Confronting pandemic-related food insecurity

United Methodists and their partners are putting resources together to address worsening food insecurity in Zimbabwe amid the COVID-19 pandemic.

The government-imposed lockdown to stop the spread of the coronavirus left many people without income and the ability to access food, leading to chronic household food shortages. Many in the country already were vulnerable because of the country’s economic crisis and poor rain and erratic weather patterns that have affected crops. The World Food Program said that 7.7 million people — half of the population in Zimbabwe — will face food insecurity this year.

The dire situation has compelled local church members and other groups to intervene.

The Nyadire Connection, an all-volunteer group founded by individuals from a network of United Methodist churches in Pittsburgh, has turned its attention to food relief during the pandemic.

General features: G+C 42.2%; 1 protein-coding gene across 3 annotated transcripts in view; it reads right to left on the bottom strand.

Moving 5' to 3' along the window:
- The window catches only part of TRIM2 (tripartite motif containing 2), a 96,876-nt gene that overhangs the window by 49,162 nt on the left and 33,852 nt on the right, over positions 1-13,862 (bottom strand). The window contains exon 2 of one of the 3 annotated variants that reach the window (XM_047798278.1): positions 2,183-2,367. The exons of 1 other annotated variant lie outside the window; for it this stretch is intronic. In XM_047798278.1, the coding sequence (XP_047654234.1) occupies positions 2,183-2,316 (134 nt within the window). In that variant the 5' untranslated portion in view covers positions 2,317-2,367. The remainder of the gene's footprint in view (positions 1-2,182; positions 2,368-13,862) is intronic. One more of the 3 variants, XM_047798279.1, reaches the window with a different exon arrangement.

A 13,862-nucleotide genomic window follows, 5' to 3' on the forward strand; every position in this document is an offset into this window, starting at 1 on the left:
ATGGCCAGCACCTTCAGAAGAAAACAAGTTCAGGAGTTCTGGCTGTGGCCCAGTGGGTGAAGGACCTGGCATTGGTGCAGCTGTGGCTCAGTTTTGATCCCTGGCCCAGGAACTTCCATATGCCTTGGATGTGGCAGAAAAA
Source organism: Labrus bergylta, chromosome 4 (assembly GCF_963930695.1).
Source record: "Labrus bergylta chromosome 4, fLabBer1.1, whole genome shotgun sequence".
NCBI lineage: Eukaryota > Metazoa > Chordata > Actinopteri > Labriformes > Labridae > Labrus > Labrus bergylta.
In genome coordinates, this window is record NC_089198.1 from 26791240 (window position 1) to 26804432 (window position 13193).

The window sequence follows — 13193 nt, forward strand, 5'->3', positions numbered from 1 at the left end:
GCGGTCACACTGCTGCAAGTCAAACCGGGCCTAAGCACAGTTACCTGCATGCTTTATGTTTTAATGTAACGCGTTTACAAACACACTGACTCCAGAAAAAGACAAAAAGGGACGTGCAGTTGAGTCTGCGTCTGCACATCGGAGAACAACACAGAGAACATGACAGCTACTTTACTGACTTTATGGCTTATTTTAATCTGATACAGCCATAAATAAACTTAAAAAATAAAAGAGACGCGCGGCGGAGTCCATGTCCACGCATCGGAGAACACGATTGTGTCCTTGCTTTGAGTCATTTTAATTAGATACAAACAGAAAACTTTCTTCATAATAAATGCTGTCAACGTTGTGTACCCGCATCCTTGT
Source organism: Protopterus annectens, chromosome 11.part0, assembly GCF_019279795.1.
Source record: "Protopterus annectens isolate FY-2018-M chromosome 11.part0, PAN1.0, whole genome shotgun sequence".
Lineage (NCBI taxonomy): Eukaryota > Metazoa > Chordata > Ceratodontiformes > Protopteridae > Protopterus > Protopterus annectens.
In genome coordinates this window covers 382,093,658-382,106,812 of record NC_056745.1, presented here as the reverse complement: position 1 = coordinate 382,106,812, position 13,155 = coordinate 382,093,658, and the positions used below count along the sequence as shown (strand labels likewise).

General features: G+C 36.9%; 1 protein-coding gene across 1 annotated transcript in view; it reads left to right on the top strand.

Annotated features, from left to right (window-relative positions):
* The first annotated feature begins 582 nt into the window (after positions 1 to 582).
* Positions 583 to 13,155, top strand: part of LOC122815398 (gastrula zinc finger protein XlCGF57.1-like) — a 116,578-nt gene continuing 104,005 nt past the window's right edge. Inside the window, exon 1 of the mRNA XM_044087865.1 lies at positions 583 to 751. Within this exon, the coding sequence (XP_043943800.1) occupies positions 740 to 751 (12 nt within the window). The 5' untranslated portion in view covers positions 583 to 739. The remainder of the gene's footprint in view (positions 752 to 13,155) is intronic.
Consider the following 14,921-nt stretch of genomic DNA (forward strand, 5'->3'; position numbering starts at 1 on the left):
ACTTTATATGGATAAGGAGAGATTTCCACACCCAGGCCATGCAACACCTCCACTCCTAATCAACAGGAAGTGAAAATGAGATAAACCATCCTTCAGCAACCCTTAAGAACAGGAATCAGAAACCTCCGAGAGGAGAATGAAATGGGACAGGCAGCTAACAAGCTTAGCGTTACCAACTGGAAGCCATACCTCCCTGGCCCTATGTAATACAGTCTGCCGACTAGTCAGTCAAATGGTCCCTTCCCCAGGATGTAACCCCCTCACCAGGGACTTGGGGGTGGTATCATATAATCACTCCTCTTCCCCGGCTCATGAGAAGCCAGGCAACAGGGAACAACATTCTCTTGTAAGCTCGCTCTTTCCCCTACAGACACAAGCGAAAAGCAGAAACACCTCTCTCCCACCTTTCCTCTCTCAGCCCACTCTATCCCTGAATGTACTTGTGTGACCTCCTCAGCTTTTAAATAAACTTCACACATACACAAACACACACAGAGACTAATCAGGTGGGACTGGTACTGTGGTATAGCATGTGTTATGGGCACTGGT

“At this time, we consider the hunger situation our No. 1 priority,” said Nyadire Connection chairperson Drew Harvey, noting that the group has 12 programs with Nyadire United Methodist Mission, supporting orphans, giving educational sponsorships, rebuilding rural clinics, and operating medical and health programs.

United Methodist Ruseni Yeni and her 6-year-old great-grandson, Junior, depend on well-wishers to get by during the COVID-19 pandemic. They were among the recipients of food aid distributed by The United Methodist Church in the Harare East District of Zimbabwe. Photo by Kudzai Chingwe, UM News. 

United Methodist Ruseni Yeni and her 6-year-old great-grandson, Junior, depend on well-wishers to get by during the COVID-19 pandemic. They were among the recipients of food aid distributed by The United Methodist Church in the Harare East District of Zimbabwe. Photo by Kudzai Chingwe, UM News.